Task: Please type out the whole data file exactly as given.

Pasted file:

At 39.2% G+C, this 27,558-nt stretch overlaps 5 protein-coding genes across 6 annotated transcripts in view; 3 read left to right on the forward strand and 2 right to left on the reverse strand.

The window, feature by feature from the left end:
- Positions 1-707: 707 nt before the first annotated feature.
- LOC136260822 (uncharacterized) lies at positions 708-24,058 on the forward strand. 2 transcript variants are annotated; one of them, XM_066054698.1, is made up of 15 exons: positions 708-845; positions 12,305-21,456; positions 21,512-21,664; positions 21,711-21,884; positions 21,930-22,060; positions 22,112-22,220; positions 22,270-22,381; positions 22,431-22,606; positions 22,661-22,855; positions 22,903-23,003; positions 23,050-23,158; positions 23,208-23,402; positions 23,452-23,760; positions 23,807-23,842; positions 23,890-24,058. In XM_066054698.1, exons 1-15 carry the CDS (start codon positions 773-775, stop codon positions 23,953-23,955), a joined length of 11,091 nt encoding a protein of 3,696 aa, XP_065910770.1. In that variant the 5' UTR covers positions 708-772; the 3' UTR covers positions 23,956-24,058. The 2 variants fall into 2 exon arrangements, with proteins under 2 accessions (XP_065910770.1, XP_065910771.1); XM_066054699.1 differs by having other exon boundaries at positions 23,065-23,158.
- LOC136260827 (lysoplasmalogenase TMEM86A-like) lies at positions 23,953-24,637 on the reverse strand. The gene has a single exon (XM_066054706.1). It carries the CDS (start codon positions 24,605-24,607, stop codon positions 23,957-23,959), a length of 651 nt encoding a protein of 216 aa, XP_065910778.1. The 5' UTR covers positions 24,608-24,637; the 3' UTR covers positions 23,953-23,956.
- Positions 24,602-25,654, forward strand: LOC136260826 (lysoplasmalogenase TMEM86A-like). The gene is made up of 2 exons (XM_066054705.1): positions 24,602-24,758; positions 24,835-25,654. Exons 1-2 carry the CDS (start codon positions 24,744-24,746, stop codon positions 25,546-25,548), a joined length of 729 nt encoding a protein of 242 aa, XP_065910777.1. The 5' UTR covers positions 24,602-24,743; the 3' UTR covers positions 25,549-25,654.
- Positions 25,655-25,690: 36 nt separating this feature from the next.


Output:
At 39.2% G+C, this 27,558-nt stretch overlaps 5 protein-coding genes across 6 annotated transcripts in view; 3 read left to right on the forward strand and 2 right to left on the reverse strand.

The window, feature by feature from the left end:
- Positions 1-707: 707 nt before the first annotated feature.
- LOC136260822 (uncharacterized) lies at positions 708-24,058 on the forward strand. 2 transcript variants are annotated; one of them, XM_066054698.1, is made up of 15 exons: positions 708-845; positions 12,305-21,456; positions 21,512-21,664; positions 21,711-21,884; positions 21,930-22,060; positions 22,112-22,220; positions 22,270-22,381; positions 22,431-22,606; positions 22,661-22,855; positions 22,903-23,003; positions 23,050-23,158; positions 23,208-23,402; positions 23,452-23,760; positions 23,807-23,842; positions 23,890-24,058. In XM_066054698.1, exons 1-15 carry the CDS (start codon positions 773-775, stop codon positions 23,953-23,955), a joined length of 11,091 nt encoding a protein of 3,696 aa, XP_065910770.1. In that variant the 5' UTR covers positions 708-772; the 3' UTR covers positions 23,956-24,058. The 2 variants fall into 2 exon arrangements, with proteins under 2 accessions (XP_065910770.1, XP_065910771.1); XM_066054699.1 differs by having other exon boundaries at positions 23,065-23,158.
- LOC136260827 (lysoplasmalogenase TMEM86A-like) lies at positions 23,953-24,637 on the reverse strand. The gene has a single exon (XM_066054706.1). It carries the CDS (start codon positions 24,605-24,607, stop codon positions 23,957-23,959), a length of 651 nt encoding a protein of 216 aa, XP_065910778.1. The 5' UTR covers positions 24,608-24,637; the 3' UTR covers positions 23,953-23,956.
- Positions 24,602-25,654, forward strand: LOC136260826 (lysoplasmalogenase TMEM86A-like). The gene is made up of 2 exons (XM_066054705.1): positions 24,602-24,758; positions 24,835-25,654. Exons 1-2 carry the CDS (start codon positions 24,744-24,746, stop codon positions 25,546-25,548), a joined length of 729 nt encoding a protein of 242 aa, XP_065910777.1. The 5' UTR covers positions 24,602-24,743; the 3' UTR covers positions 25,549-25,654.
- Positions 25,655-25,690: 36 nt separating this feature from the next.